The Planet-Star Connection

In Biddle et al. (2018), I present the first detection of planet-driven pulsed accretion onto a star, introducing a unique method for finding close-in planets around young stars with protoplanetary disks. The basis of such a detection relies on the interaction between a close-in planet and accreting disk material. As the planet moves through the disk, it will cause density perturbations in nearby disk material, altering the rate of accretion onto the star. The resulting brightness of the hot spot at the base of the accretion stream will vary periodically on the timescale of the planet’s orbit.

Left: A not-to-scale cartoon cross-section of the CI Tau system, depicting the orientation of the star, the planet, and the disk. Arrows highlight the path that accreting disk material takes along a magnetic field line that intersects the disk near the planet’s orbit. The planet interacts with the disk as it orbits, affecting the rate of accretion onto the star. Right: Periodogram of CI Tau’s K2 lightcurve.

I am actively searching for additional young star systems that show this behavior. To aid this search, I am also developing a stellar spot model in Python 3 that simulates time-series photometry and spectroscopy for a rotating Classical T Tauri Star undergoing pulsed accretion by an orbiting planet.

Two-dimensional periodogram calculated for time-dependent variance of the small-scale (<1d) amplitude variations of CI Tau’s K2 lightcurve. Peak periodic signatures align closely with the periodicity of CI Tau’s large-scale variability.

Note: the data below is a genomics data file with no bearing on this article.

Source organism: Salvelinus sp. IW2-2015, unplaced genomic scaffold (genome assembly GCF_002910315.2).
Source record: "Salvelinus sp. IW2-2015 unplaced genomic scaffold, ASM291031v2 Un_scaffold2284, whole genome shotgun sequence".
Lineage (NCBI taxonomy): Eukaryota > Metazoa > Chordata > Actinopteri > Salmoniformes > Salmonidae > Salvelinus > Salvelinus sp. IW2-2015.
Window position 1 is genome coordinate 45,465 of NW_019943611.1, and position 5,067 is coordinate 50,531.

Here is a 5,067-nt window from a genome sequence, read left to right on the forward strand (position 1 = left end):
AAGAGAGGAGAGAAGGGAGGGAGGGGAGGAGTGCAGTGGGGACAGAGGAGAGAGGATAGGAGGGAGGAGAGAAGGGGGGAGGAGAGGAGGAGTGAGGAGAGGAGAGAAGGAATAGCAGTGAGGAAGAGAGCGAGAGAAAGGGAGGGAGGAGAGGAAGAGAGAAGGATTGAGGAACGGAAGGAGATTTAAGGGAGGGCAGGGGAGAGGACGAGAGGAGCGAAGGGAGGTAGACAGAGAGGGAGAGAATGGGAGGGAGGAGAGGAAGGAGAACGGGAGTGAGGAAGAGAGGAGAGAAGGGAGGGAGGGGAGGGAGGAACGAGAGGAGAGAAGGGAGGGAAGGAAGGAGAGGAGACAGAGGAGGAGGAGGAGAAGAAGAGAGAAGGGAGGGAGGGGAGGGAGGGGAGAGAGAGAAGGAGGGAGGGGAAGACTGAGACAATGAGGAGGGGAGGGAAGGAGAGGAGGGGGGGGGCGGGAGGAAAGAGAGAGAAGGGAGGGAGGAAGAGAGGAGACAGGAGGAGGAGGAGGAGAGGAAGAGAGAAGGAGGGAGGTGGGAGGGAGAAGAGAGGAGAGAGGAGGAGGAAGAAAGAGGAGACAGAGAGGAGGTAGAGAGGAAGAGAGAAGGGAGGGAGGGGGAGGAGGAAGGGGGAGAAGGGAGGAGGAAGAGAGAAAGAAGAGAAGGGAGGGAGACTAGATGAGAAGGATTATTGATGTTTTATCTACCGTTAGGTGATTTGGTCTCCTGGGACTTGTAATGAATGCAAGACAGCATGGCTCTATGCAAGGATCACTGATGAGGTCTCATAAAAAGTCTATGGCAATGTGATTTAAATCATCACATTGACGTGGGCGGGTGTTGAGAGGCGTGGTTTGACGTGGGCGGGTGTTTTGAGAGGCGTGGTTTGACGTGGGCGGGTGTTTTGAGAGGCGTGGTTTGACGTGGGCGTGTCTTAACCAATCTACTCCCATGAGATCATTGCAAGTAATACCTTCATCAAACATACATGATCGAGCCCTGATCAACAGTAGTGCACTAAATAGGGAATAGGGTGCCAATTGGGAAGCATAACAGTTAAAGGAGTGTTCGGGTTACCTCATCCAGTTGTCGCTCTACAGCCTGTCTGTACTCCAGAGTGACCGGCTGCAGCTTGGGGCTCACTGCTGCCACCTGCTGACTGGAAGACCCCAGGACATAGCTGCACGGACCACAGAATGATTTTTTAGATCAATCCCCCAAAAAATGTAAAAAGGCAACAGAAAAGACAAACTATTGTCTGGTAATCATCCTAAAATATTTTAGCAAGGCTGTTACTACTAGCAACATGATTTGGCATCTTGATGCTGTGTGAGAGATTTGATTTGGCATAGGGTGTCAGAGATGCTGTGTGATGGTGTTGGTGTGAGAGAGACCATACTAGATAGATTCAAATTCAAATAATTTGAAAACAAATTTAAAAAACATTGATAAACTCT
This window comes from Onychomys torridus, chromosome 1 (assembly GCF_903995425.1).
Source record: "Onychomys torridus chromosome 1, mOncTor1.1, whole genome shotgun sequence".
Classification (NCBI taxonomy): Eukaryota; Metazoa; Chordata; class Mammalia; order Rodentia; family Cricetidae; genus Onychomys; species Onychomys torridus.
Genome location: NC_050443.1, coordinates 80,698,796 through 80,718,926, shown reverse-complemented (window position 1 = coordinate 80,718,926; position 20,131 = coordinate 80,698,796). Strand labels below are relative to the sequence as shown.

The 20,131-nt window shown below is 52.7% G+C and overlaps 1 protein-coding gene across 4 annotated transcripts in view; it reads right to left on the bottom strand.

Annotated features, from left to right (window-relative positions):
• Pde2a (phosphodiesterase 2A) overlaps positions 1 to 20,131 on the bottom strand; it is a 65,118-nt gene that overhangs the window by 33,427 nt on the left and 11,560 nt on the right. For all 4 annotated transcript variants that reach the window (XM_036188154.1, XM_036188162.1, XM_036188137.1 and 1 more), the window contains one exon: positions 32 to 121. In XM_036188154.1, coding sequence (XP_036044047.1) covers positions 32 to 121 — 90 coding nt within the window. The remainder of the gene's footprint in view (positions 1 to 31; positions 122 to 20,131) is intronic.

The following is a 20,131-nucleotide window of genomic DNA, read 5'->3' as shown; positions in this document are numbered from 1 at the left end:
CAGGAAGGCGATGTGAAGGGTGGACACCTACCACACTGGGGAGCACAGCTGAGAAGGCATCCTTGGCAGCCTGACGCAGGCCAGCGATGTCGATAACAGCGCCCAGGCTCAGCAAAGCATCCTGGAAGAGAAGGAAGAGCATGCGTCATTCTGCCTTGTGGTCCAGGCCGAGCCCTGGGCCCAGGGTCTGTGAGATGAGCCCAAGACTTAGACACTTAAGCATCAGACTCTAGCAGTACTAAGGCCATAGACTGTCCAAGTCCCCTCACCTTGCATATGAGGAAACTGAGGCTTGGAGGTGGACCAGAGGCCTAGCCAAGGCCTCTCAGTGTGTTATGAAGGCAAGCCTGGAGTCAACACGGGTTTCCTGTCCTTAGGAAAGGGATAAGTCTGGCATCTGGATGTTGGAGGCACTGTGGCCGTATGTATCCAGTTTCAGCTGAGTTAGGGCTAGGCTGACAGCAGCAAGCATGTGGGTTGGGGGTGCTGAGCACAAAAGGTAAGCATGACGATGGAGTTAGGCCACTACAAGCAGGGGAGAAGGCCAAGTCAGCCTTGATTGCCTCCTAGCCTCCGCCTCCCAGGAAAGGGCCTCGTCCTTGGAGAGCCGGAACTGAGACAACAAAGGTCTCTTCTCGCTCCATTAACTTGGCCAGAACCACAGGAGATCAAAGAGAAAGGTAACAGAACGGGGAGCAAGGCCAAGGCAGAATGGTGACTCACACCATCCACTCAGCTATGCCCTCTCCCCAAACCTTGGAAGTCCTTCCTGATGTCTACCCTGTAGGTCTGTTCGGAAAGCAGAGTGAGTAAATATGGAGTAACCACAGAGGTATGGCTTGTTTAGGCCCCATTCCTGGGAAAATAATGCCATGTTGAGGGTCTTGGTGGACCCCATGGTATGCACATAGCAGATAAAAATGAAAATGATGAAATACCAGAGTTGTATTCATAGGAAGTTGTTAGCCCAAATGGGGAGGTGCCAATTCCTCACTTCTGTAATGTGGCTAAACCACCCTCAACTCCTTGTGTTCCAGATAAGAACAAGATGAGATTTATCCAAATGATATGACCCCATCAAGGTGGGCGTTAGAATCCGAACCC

Photometric Accretion Diagnostics

I published additional work linking the origin of the large- and small-scale variability sources in CI Tau’s lightcurve in Biddle et al. (2021). To understand the entire nature of the variability in CI Tau’s K2 lightcurve, I isolated the stochastic small-amplitude variations occurring on timescales of ≲1 d. I searched for time-dependent changes in the amplitude of these variations, and found that it is periodic on the same timescale as the long-term variability analyzed in Biddle et al. (2018), presenting direct evidence that the physical mechanism modulating these brightness features is the same.

Exploring Evolutionary Algorithms

I am also interested in developing algorithms to model retrieve global and local properties of astrophysical systems and events. Recently. I’ve explored the utility of evolutionary algorithms as a technique to retrieve properties of magnetic features on the surfaces of stars from their lightcurves. Evolutionary algorithms draw inspiration from evolutionary biology, providing a more directed and efficient search for system parameters compared to Markov Chain Monte Carlo routines. They simulate the Darwinian concept of Survival Of The Fittest by operating on a population of artificial chromosomes through modeled genetic selection to converge on a best fit solution. I designed and wrote in Python 3 an evolutionary algorithm that recovers physical properties of stellar surfaces including the size and spatial distribution of cool spots. I’ve also tested the utility of evolutionary algorithms on the retrieval of the morphology and energy output in stellar flares.